• CVS will buy Oak Street Health for an enterprise value of $10.6 billion, one of the largest acquisitions of 2023 so far.
  • At least two other multi-billion-dollar acquisitions have been discussed this year after a slow 2022.
  • Investment banks stand to benefit from a pickup in M&A activity after a turbulent 2022 that led many firms to announce widespread job cuts.

CVS Health Corp. (CVS) will purchase Oak Street Health Inc. (OSH) in a $10.6 billion deal, among the largest acquisitions so far this year following a lackluster 2022.

The drugstore company will pay $39 per share for Oak Street, for an equity value of about $9.5 billion, with the deal expected to close later this year. Oak Street operates a network of clinics and employs hundreds of physicians and nurse practitioners, adding to CVS’s new focus on primary care offerings.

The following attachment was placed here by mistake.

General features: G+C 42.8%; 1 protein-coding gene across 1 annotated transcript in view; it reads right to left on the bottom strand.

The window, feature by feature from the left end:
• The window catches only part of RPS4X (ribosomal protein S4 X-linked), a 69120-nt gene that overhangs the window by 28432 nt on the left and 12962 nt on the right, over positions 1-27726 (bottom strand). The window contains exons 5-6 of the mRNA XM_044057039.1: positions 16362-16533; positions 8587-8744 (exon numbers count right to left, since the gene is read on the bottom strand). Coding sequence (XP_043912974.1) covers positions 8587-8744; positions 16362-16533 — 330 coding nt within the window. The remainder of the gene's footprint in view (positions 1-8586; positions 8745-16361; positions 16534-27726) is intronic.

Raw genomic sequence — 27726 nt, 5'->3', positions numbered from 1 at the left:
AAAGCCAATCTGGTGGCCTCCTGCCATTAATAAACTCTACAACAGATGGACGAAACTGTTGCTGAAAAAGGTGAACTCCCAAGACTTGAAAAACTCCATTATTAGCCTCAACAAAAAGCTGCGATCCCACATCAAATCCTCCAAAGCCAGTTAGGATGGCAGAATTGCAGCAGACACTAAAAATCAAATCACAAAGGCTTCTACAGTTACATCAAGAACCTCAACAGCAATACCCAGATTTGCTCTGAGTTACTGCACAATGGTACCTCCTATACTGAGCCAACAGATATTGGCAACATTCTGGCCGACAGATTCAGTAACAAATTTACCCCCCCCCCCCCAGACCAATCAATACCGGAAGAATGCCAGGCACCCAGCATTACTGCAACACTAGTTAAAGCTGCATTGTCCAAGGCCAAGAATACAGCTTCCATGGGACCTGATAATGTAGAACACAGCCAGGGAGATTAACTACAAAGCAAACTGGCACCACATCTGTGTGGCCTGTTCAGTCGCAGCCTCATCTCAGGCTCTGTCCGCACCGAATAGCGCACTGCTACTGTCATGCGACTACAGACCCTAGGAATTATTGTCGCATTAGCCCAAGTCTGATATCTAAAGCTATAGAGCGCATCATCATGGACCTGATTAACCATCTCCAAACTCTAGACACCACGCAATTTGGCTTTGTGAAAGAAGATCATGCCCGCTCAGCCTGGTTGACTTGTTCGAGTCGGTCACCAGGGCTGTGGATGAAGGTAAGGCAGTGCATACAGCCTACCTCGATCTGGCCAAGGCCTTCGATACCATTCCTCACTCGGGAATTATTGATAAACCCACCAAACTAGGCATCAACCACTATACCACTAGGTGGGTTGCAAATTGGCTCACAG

This is the second major acquisition for CVS in several months. The company announced in September that it would pay about $8 billion to buy health risk assessment company Signify Health.

M&A Activity Picking Up in 2023

The Signify deal was one of only a few large acquisitions in 2022. Just over a month into 2023, though, M&A activity is accelerating.

CVS’ purchase of Oak Street is at least the third multibillion-dollar deal discussed in recent weeks. In January, industrial engineering firm Emerson Electric Co. (EMR) reported it would propose the acquisition of National Instruments Corp. (NATI) for $7.6 billion. Just this week, gold mining company Newmont Corp. (NEM) proposed a $17 billion all-stock buyout of Australian rival Newcrest Mining in what could be the largest deal of the year so far.

New Business for Banks

Investment banks are poised to benefit from revitalized M&A deal flow. Last year, as the pace of transactions slowed, Wall Street firms that had been aggressive in hiring early in the pandemic reversed course and prepared to announce layoffs. Goldman Sachs Group (GS), for instance, said in January it would make its deepest headcount cuts in years.

Market volatility and high interest rates hindered M&A last year, but companies have adopted new strategies allowing them to minimize costs and risks in the process. To the extent that these deals still employ big banks, those financial firms could see a boost in business.

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